It's no longer about entertainment; it's all about the experience

It wasn't all that many years ago when people would go out for entertainment. Well, what people go out for has morphed into much more than just entertainment. It's now all about going out for experiences of all types. And as a result, the competitive set for community leisure venues (CLVs), whether entertainment-focused such as music and performance venues, movie theaters, traditional family entertainment centers (FECs), laser tag and bowling centers or the new social dining-interactive entertainment facilities (eatertainment), has now greatly expanded. CLVs now compete with every other option people have for out-of-home experiences.

One of the new competitors is dining, yes dining. Restaurants have always been around, but things have changed. Dining out has now elevated itself to an entertainment experience at many restaurants. And we aren't talking about ones with strolling musicians or shows. We're talking about the ones where the food and its presentation has now elevated themselves to be an experiences worth sharing, driven in part by foodie culture. And it's not just the restaurants serving up the chow experiences. Supermarkets have entered the experience arena with grocerants, groceries with lots of prepared food stations, even beer and wine, where people go to eat. We now have food halls popping up throughout the country were you can go explore foods of the world and some of the most delicious hybrid food creations. There were 105 food halls in 2016, a projected total of around 250 by the end of this year and 350 to 400 by the end of 2018. They'll be found in all markets of any size. We now have food emporiums such as Eataly, where you can find a combination of food products, show and great eats.

Then we have all the food truck meet-ups, the food, beer and wine festivals and all sorts of pop-up food and beverage events.

And then among the many other out-of-home leisure experiences, there are all the consumer shows, such as the garden shows, the car shows, the home shows and all the collectable shows. And we have all the limited-time exhibits at museums, zoos and other cultural venues. All are all out-of-home experiences competing with the more traditional CLVs for consumers' time and money.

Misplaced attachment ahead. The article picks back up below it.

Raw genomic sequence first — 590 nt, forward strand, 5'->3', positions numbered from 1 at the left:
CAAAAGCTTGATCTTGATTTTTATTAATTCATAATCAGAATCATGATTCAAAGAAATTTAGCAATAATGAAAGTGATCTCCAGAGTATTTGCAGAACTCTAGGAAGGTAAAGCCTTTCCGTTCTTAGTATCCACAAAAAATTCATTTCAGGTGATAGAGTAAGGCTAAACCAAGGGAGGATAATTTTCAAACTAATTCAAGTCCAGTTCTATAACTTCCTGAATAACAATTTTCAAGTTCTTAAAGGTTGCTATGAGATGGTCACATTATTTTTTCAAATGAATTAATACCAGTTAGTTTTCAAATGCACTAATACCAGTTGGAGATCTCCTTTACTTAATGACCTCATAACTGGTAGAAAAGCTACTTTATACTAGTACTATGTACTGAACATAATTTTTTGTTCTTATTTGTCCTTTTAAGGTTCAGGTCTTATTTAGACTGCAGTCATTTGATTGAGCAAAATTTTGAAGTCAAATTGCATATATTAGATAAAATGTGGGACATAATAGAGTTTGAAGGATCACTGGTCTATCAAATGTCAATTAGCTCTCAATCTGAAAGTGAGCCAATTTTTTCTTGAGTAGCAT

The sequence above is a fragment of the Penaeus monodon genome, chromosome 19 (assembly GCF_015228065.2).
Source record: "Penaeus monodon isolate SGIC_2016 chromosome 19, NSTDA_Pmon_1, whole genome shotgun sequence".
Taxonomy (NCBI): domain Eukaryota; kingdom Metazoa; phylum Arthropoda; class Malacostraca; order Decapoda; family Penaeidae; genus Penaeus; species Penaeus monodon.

Although ecommerce is eating retail stores for lunch, retail still drives out-of-home visits. And many retailers are turning visits to their stores into experiences. Just take a look at some of the big box recreation stores such as Bass Pro, Cabala's and Scheels. Want to go bowling? How about riding a Ferris wheel or touring an aquarium for free? How about Jordan's Furniture that has a 60' tall ropes course? Nations Fresh Foods new Nations Experience foodertainment store (supermarket+dining+entertainment) in Toronto includes a family entertainment center.

And it's not just elevated food and hybrid retail-entertainment experiences that get people out of the house. There's technology. Think Pokémon Go. Remember all those people running around town on a treasure hunt for Pokémon characters? That didn't even require some sort of bricks-and-mortar investment to create the experience. And Niantic Labs, the developer of Pokémon Go, is about to release similar type AR game named Harry Potter: Wizards Unite.

Oh, and let's not forget about the farmers. Many have moved from farming crops and animals to farming experiences. We just completed our nationwide survey of 2,018 Americans on their household attendance at different agritainment (farm-based experiences) activities including corn mazes and pumpkin patches, U-pick fruits and haunted attractions between July 1st and November 10th of this year. Their participation rate was significantly higher than for bowling, which ranks as the second most popular form of indoor entertainment after the cinema.

The above in no way is a comprehensive listing of all the different out-of-home leisure experiences that consumers now have to choose from. There are now far more than people have the time to enjoy. Many are free or almost free. So today's challenge for CLVs is that they have to raise the appeal, the Fidelity of the experiences they offer, in order to compete with all the other attractive options consumers have today. And the experiences that CLVs offer need to be so good that they are worth paying for in both money and precious leisure time. It's now a value equation, not a price equation, for how consumers make their out-of-home leisure choices.